A New York design firm is planning to build the tallest skyscraper on Earth. However, it will not just beat the Burj Khalifa. It will also downsize Mt. Everest and all other things we thought was high.
The Analemma Tower, which Cloud Architecture Office is calling the “world’s tallest building ever,” would hang from the sky, suspended by air cables attached to an asteroid.
It would travel a figure-eight route over the Earth’s surface, slowing its orbit over New York City, and returning to the same point every 24 hours, according to the company’s initial design plans.
The building could be constructed and transported anywhere in the world as it would not have the traditional “Earth-based foundation” but hung from a large asteroid placed into the Earth’s orbit. It is a system known as the Universal Orbital Support System, or UOSS.
The company is proposing that the tower be constructed in Dubai due to the lower costs of building there compared to New York City. It would receive its power from solar panels, use recycled water and house sleeping quarters two-thirds up the skyscraper.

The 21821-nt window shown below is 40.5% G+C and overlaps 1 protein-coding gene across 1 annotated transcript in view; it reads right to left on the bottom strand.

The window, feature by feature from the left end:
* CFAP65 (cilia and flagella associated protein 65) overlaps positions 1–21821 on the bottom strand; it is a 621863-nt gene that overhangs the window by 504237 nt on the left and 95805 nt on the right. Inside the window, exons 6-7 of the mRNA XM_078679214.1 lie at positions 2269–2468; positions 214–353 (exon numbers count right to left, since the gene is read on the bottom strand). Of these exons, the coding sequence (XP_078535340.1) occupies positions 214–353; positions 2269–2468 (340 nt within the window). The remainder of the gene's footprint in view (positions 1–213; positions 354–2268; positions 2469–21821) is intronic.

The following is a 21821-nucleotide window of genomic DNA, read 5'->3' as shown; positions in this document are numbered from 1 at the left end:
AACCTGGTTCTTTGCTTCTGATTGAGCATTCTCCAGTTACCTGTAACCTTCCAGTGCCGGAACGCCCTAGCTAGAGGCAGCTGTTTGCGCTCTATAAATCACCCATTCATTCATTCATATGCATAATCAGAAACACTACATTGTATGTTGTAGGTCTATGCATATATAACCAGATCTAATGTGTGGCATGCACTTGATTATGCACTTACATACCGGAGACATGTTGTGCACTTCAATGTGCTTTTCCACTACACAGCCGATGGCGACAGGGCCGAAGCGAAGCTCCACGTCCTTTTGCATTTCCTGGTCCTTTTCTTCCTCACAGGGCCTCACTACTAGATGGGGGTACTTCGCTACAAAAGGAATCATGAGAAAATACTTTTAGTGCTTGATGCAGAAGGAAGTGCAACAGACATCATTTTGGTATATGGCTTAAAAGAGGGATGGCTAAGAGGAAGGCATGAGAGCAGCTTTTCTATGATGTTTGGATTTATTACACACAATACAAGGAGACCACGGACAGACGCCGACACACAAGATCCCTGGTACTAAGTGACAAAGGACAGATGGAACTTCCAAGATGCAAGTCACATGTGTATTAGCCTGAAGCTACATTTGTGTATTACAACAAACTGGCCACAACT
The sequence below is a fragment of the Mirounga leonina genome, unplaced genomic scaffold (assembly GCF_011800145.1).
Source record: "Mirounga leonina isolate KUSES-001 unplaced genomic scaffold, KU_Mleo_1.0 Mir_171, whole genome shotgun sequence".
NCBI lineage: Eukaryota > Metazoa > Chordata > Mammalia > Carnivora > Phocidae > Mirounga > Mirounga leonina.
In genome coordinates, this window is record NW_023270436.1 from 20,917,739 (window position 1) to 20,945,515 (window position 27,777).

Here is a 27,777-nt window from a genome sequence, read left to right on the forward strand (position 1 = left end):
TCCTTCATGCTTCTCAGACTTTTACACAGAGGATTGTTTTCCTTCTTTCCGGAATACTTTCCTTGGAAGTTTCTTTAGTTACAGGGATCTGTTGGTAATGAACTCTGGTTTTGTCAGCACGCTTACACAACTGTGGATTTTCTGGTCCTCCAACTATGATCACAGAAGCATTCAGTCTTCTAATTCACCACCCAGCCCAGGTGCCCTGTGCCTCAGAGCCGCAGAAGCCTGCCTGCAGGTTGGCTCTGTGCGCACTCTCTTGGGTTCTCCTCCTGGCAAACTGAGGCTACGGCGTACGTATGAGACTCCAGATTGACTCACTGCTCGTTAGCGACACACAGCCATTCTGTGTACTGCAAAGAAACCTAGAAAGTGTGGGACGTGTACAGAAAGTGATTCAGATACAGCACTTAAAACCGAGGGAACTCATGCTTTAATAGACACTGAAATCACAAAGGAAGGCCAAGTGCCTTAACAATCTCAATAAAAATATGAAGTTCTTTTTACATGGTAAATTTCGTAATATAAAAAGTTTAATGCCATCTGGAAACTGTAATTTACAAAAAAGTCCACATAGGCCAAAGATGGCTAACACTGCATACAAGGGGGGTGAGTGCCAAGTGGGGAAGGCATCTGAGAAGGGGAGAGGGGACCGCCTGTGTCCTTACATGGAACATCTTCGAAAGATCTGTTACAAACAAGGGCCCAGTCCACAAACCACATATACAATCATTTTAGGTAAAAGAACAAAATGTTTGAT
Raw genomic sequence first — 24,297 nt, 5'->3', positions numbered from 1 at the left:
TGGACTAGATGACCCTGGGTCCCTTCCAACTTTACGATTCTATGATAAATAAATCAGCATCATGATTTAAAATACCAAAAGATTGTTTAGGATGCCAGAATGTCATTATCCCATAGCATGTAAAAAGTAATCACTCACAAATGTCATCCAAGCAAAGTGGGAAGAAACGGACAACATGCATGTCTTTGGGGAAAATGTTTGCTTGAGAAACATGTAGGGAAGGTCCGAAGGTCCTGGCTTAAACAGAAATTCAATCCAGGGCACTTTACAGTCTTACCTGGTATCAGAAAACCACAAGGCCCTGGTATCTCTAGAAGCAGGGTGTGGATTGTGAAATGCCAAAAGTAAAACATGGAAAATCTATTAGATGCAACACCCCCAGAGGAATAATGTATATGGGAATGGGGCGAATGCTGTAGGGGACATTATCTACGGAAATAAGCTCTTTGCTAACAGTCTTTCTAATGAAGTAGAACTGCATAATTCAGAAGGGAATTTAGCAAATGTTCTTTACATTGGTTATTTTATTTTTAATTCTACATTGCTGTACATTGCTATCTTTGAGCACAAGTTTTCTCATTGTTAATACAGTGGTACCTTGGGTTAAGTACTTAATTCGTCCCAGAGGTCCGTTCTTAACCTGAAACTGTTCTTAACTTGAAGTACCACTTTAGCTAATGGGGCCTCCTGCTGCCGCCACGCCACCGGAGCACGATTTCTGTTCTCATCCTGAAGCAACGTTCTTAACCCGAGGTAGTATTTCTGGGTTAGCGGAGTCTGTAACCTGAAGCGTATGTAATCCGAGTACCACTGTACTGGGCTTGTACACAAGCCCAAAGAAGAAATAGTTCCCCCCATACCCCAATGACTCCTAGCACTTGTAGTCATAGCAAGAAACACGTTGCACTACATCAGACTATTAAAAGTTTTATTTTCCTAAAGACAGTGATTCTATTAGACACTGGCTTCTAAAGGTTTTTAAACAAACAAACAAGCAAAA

At its peak, Analemma would give residents more 45 minutes more daylight per day at 32,000 meters high, the plans say. Going outside would present problems for residents though, as temperatures would reach minus 40 degrees Celsius.
What would be the point of having a skyscraper in the sky? Its designers said that space in the building would present companies with out-of-this-world prices.
“Harnessing the power of planetary design thinking, it taps into the desire for extreme height, seclusion and constant mobility,” it said. “If the recent boom in residential towers proves that sales price per square foot rises with floor elevation, then Analemma Tower will command record prices, justifying its high cost of construction.”
It remains unclear how visitors or workers would get to the skyscraper or down from the building, but an illustration on the firm’s website shows people parachuting to the ground.
Cloud Architecture Office is also behind plans for the Mars Ice Home, teaming up with NASA to unveil plans on how astronauts could reside on the Red Planet for weeks at a time.